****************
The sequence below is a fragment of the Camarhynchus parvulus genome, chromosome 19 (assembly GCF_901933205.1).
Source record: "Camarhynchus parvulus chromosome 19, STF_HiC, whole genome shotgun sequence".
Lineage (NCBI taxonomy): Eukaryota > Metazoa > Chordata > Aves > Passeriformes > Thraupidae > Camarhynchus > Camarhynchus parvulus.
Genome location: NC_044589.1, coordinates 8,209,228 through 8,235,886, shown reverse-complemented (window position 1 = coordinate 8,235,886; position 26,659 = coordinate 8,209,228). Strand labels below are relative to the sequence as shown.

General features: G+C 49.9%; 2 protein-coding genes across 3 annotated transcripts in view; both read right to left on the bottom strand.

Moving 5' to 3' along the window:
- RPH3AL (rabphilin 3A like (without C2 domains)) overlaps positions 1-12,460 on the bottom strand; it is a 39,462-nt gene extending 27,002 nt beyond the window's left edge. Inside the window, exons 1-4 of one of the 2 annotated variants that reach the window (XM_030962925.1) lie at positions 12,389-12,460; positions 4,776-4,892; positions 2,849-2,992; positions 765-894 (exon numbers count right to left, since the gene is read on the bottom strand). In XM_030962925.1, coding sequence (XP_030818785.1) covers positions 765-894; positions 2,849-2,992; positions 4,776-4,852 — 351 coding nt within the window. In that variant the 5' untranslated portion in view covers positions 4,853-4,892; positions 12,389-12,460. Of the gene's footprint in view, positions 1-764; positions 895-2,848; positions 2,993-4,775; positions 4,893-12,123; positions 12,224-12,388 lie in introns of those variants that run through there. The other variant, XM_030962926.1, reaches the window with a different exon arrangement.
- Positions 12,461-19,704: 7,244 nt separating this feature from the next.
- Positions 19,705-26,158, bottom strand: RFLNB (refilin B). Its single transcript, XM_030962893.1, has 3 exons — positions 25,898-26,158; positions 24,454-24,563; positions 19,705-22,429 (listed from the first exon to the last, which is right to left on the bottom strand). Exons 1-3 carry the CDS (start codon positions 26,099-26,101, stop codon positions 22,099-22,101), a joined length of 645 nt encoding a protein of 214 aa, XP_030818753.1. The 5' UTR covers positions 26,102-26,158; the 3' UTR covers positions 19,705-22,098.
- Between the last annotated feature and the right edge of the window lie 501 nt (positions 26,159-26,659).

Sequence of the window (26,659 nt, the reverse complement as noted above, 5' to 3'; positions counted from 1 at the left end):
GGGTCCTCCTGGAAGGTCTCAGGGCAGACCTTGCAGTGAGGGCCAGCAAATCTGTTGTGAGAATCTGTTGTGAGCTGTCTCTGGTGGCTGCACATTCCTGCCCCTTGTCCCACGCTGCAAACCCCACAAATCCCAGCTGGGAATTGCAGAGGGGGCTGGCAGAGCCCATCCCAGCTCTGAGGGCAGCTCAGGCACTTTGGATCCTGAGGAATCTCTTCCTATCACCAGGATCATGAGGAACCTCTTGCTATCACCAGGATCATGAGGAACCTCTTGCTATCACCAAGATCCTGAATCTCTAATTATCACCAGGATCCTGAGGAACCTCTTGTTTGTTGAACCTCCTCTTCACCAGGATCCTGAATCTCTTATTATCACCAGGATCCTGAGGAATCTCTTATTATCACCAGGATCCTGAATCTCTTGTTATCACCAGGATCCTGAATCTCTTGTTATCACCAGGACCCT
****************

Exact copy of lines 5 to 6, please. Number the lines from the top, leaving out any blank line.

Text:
General features: G+C 49.9%; 2 protein-coding genes across 3 annotated transcripts in view; both read right to left on the bottom strand.

Moving 5' to 3' along the window: